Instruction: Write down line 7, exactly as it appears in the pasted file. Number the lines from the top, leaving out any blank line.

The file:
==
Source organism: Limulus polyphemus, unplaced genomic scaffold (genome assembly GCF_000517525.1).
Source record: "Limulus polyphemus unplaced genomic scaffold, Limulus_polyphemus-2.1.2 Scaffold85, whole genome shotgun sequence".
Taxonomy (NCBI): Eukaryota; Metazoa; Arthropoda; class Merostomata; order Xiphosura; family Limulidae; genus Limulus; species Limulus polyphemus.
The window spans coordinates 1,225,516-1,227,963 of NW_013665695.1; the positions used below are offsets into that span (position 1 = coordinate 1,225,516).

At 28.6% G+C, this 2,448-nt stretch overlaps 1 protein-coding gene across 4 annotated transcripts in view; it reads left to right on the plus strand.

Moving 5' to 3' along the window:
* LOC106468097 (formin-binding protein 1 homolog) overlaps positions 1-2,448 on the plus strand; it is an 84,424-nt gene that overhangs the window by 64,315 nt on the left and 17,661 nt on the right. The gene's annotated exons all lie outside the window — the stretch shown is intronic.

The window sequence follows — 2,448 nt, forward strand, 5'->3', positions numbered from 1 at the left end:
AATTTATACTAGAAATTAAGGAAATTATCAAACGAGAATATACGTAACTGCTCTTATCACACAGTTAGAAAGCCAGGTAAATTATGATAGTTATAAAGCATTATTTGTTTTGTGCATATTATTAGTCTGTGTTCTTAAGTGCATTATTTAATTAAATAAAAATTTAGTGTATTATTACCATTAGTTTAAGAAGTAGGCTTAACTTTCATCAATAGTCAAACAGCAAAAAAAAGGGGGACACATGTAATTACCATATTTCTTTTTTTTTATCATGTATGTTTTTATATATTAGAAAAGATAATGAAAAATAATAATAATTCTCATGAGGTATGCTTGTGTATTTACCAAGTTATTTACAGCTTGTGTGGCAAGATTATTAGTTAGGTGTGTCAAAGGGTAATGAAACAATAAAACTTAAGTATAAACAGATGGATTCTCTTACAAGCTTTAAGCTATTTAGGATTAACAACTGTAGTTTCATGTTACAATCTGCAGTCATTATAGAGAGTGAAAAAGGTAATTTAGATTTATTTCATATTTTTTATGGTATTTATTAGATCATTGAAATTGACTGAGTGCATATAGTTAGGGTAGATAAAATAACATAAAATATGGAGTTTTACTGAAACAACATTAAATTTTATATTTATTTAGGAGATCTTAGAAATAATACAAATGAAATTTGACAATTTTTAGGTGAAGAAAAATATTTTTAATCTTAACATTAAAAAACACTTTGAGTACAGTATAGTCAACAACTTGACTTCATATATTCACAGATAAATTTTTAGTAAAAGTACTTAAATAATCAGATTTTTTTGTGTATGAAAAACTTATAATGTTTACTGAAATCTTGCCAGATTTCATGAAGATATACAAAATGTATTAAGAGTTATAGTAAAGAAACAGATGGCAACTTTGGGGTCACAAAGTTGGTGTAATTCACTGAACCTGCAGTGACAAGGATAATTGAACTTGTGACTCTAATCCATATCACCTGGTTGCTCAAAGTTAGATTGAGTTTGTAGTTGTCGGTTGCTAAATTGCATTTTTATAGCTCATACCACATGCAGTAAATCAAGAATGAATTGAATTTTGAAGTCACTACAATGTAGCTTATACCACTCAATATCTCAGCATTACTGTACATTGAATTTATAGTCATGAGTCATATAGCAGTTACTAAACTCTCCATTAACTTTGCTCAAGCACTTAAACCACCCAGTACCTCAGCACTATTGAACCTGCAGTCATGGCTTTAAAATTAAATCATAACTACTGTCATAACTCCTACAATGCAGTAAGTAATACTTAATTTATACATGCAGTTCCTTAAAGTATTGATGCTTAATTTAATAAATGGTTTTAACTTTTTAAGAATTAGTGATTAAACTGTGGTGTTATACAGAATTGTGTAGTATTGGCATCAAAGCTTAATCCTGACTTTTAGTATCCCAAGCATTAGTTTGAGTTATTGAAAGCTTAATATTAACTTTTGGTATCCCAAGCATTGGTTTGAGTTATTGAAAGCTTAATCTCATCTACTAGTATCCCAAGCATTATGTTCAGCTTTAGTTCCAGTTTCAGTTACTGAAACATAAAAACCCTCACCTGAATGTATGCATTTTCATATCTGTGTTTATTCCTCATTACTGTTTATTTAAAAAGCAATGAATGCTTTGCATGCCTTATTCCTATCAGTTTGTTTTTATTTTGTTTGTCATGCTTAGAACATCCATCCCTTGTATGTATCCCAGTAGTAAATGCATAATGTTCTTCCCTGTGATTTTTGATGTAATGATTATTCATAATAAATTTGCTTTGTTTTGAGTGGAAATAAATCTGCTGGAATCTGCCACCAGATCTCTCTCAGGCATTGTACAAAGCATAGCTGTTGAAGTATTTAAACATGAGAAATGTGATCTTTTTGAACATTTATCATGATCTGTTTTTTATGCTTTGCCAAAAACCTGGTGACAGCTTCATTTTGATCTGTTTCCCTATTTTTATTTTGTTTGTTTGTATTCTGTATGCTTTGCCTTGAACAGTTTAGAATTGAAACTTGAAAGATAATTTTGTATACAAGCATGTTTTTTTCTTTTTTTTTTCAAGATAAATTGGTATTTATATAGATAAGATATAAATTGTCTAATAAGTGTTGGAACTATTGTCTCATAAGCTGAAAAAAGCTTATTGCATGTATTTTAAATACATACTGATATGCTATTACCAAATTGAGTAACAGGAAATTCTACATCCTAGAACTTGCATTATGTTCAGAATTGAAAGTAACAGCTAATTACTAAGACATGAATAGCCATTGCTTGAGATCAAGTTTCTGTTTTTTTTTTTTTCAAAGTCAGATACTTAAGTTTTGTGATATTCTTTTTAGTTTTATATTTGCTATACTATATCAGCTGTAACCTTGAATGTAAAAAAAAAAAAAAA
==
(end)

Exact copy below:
* LOC106468097 (formin-binding protein 1 homolog) overlaps positions 1-2,448 on the plus strand; it is an 84,424-nt gene that overhangs the window by 64,315 nt on the left and 17,661 nt on the right. The gene's annotated exons all lie outside the window — the stretch shown is intronic.